Page dedicated to CO2
Carbon dioxide is a chemical compound consisting of one part carbon and two parts oxygen represented by the chemical formula CO2. For a number of reasons, carbon dioxide is one of the most important gases on Earth. Plants use carbon dioxide to produce carbohydrates (sugars and starches) in the process known as photosynthesis (in photosynthesis, plants make use of light to break down chemical compounds and produce energy). Since humans and all other animals depend on plants for their food, photosynthesis is necessary for the survival of all life on Earth. In 1756 the Scottish chemist Joseph Black (1728–1799) discovered that carbon dioxide (which was then called "fixed air") was present in the atmosphere and that it could form other compounds. He also identified carbon dioxide in breath exhaled by human beings. That knowledge and the understanding of CO2’s physico-chemical properties allowed chemists back in the early 1800s to accurately determine its concentration in air (the atmosphere).
There are two major sinks and, at the same time, emitters of CO2 on our planet: the water that covers 70% of the Earth's surface, and the biomass that covers the rest. More than 97% of its emission/absorption is due to natural processes that are driven by two very different mechanisms. The dynamics of CO2 exchange between air and water is driven by temperature and is well understood, with detailed solubility tables available on specialized web sites and in chemists’ reference books that can be found in every laboratory. The dynamics of CO2 exchange between air and the biomass surface is also a well understood process, called photosynthesis that is driven by CO2, H2O and sunlight. No gas molecule can drive the temperature of an open system since there is no known mechanism where a gas molecule can act as some sort of physical barrier, or the infamous 'blanket' invented by the anti-scientific theory, that appeared to come from nowhere in the 1980's, called the 'greenhouse theory' or GHT. Coincidentally, the same scientists that invented global warming and GHT in the 1980s were also the advocates of global cooling in 1970s! Describing the CO2 molecule as some sort of controller of air temperature has nothing to do with science and everything to do with desperate attempts, for environmental and political reasons, to connect CO2 with air temperatures. The GHT is a very unique theory in the history of modern science: firstly, for the GHT to work, only the CO2 generated by burning fossil fuels can be used, i.e. the 97% of all CO2 generated naturally is totally ignored; secondly, for the GHT to work, the physico-chemical properties of CO2 must be different between day-time and night-time - 1 molecule of CO2 (0.004%) that is surrounded by 2500 (99.96%) molecules of N2 and O2 is doing all the work during the night-time while 2500 molecules of N2+O2 are doing nothing; and finally the theory assumes that N2 and O2 molecules have no heat capacity, while in reality it is the CO2 molecule that has the lowest heat capacity of the three molecules, i.e. of the three gases CO2 has the lowest ability to absorb heat energy from the sun. The worst part of that fraudulent pseudo-science is to ignore the fact that the physico-chemical properties of the molecules in their pure state and the properties of the mixture that we call 'air', air is not a molecule, are two completely different issues. In short, every single aspect of so called GHT is total scientific nonsense and the only way that the theory could be published was to use journals well outside the front-line sciences like chemistry, biochemistry or plant biology. See the report that falsifies the GHT. Air is a mixture of gas molecules which are not connected and every property of the mixture is directly proportional to the contribution of each molecule to that mixture, i.e. N2 contributes 78%, O2 21% and CO2 0.039% towards any given property.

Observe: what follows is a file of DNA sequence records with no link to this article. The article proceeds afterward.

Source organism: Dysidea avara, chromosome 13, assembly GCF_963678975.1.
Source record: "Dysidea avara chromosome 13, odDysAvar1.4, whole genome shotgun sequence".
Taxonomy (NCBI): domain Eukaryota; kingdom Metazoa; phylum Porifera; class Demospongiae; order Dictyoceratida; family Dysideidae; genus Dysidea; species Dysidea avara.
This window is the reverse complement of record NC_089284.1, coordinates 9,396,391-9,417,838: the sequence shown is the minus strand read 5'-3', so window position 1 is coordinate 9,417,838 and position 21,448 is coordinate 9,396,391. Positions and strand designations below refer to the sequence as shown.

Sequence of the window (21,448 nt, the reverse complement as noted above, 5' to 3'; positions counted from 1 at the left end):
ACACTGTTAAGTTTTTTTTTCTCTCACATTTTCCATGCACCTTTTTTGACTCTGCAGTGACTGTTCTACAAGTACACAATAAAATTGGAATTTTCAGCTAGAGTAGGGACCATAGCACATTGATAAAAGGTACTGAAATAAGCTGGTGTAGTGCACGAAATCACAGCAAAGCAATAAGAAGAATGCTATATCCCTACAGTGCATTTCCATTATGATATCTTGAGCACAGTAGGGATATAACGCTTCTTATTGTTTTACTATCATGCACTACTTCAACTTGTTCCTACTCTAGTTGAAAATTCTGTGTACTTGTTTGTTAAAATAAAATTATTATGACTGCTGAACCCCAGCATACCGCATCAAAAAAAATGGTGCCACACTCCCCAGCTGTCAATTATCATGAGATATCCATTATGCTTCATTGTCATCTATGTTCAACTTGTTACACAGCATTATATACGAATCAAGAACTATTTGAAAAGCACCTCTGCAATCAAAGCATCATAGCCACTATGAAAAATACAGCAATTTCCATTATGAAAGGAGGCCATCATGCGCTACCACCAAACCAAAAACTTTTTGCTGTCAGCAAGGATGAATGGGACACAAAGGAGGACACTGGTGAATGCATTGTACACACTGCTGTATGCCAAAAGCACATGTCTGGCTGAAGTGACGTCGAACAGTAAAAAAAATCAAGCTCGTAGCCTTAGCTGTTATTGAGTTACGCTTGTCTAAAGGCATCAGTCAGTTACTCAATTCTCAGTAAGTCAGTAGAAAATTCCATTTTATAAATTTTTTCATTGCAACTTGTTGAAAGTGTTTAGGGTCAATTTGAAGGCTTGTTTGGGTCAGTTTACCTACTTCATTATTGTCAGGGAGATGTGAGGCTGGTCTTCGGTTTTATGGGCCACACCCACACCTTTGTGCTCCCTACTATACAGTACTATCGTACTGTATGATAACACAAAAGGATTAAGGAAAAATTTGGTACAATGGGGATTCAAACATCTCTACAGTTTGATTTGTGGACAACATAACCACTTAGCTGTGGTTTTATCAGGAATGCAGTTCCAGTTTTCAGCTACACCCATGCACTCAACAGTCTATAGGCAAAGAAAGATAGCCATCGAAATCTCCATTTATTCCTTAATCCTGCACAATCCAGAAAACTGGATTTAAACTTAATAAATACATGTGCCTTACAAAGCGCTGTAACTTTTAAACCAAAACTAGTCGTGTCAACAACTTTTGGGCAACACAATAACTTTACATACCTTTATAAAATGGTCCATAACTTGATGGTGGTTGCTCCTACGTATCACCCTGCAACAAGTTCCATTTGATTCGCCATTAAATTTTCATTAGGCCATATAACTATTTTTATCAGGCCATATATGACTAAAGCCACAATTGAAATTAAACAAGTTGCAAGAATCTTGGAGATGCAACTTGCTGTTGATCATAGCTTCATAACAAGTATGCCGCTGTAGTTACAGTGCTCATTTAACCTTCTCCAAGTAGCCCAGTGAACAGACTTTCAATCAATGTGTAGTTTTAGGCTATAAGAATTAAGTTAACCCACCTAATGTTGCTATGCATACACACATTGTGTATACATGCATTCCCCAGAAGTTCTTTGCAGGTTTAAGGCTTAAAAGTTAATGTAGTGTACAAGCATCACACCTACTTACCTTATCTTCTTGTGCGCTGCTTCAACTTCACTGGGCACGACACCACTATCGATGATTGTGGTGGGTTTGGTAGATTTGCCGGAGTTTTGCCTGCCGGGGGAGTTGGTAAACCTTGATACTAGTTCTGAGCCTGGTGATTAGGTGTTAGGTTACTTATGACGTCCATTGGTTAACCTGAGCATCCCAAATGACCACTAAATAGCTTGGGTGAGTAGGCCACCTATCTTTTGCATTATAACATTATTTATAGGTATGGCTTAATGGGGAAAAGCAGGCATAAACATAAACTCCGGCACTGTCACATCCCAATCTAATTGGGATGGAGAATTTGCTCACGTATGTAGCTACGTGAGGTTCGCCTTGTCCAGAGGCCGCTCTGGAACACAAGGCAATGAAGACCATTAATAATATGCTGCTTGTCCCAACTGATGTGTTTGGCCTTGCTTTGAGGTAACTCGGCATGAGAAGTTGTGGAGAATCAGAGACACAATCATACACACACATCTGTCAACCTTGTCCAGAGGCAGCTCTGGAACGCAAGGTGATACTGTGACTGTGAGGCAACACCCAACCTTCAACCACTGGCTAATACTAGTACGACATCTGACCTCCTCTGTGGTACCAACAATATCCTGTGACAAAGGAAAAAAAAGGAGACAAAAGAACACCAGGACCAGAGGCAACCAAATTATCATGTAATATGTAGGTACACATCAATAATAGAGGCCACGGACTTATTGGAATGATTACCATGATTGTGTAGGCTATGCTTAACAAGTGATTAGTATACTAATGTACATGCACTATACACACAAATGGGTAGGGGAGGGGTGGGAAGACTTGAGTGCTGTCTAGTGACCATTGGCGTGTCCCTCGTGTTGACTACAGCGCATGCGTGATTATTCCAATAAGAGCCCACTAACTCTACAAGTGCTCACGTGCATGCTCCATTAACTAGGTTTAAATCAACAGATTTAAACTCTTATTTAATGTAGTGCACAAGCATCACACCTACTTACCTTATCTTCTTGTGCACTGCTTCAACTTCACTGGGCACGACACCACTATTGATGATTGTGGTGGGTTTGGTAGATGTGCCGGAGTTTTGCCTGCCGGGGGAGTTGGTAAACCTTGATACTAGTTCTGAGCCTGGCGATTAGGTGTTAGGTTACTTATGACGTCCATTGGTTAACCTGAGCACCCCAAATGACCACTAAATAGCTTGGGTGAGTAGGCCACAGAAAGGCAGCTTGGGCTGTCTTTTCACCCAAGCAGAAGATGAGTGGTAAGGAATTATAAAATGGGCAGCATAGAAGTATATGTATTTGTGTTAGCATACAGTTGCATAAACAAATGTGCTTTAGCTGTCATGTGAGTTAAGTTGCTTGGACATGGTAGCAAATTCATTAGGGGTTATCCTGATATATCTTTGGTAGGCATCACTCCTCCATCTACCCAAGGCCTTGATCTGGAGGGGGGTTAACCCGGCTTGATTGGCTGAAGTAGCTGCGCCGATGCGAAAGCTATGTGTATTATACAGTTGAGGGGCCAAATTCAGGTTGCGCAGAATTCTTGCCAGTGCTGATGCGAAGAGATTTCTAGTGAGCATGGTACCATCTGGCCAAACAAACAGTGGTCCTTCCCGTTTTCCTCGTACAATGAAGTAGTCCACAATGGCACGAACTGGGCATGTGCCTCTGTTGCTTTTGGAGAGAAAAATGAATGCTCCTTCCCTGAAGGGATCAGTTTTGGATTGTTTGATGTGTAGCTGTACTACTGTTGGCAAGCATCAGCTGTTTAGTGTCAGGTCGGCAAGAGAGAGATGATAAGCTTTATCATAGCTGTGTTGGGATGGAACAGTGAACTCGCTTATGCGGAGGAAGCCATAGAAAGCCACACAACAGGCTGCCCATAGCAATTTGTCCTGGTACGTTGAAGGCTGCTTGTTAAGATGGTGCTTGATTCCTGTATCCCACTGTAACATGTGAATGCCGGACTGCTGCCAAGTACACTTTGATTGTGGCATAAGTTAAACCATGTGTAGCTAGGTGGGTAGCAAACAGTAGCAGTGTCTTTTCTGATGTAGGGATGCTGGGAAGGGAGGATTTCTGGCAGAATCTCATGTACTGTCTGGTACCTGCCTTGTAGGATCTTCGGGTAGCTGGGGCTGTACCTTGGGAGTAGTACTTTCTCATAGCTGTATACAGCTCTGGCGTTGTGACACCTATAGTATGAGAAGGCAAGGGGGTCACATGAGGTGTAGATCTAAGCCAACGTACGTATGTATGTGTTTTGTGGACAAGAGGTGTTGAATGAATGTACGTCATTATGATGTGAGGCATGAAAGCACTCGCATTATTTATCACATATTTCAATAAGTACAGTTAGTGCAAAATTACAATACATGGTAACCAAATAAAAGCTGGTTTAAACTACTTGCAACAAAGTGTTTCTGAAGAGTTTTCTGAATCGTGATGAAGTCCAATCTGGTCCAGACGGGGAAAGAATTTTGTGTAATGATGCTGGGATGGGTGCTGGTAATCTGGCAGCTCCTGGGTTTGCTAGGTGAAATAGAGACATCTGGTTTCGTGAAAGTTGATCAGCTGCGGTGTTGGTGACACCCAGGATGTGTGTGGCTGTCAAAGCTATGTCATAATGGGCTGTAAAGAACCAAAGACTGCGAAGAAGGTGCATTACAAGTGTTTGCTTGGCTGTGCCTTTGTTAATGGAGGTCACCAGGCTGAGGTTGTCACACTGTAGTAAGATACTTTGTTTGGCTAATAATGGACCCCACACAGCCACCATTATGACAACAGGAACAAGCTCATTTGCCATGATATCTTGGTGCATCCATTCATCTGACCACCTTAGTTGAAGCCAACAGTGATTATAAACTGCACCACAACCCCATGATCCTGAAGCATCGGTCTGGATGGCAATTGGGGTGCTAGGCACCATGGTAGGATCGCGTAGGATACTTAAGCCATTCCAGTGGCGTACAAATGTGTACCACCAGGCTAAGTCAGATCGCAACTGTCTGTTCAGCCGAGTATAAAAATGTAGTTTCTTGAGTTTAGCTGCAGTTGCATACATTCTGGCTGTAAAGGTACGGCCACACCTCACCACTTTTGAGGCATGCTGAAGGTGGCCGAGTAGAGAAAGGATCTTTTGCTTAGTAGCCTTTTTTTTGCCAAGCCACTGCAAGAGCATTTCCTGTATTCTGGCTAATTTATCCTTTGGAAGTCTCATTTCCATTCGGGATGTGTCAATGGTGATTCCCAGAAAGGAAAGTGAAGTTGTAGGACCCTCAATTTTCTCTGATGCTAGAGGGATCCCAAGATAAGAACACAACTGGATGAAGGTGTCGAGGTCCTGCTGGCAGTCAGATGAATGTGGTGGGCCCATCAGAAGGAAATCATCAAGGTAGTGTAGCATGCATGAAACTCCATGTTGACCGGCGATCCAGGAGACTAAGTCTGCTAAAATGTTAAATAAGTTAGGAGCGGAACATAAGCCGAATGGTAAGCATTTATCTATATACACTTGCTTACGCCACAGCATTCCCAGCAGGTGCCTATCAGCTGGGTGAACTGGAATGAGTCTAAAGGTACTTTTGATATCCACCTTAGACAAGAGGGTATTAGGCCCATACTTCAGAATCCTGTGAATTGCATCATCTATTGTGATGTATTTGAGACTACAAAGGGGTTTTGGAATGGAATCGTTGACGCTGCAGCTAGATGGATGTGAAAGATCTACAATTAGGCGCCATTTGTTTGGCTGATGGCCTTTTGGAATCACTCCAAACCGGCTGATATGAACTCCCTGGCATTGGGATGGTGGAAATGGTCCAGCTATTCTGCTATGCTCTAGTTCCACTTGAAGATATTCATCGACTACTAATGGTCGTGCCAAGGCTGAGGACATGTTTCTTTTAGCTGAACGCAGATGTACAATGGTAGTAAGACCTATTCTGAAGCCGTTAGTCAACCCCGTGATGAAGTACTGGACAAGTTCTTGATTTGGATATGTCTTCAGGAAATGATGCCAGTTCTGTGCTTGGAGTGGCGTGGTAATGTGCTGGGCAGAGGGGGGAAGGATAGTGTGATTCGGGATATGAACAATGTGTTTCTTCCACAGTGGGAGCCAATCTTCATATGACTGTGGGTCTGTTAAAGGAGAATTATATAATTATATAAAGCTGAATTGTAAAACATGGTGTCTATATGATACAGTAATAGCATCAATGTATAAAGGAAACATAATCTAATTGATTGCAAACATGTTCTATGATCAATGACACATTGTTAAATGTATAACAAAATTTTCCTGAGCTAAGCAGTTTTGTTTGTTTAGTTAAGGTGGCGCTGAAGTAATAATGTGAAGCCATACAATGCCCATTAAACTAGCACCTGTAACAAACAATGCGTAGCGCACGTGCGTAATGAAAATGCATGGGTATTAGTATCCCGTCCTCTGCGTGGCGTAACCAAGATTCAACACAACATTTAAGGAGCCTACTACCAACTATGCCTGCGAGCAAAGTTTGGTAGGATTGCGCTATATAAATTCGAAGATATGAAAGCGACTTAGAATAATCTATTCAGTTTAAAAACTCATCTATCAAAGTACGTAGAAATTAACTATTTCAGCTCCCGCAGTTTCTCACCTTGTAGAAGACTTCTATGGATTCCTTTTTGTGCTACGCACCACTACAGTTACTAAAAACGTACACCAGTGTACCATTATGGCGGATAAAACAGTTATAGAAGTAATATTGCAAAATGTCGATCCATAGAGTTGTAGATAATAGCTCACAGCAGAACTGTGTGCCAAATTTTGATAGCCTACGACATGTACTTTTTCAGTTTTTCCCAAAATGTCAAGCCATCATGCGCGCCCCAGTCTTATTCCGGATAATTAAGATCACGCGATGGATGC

All the reports on this web page are about what we do know about CO2, how the solubility of CO2 in water affects its concentration in the air above the oceans, how the mechanism of photosynthesis affects its concentration above the biomass, how it travels up-and-down and along, how we live in a harmony with CO2 at concentrations of 2000-3000 PPM on a daily basis, how understanding of the respiratory mechanism tells us that CO2 becomes toxic to human beings only when it reaches 60,000 PPM and, finally, why attempts to reduce the CO2 levels to 200 PPM will lead to certain death of the Earth's biomass which forms the start of the global food chain for all land-living species.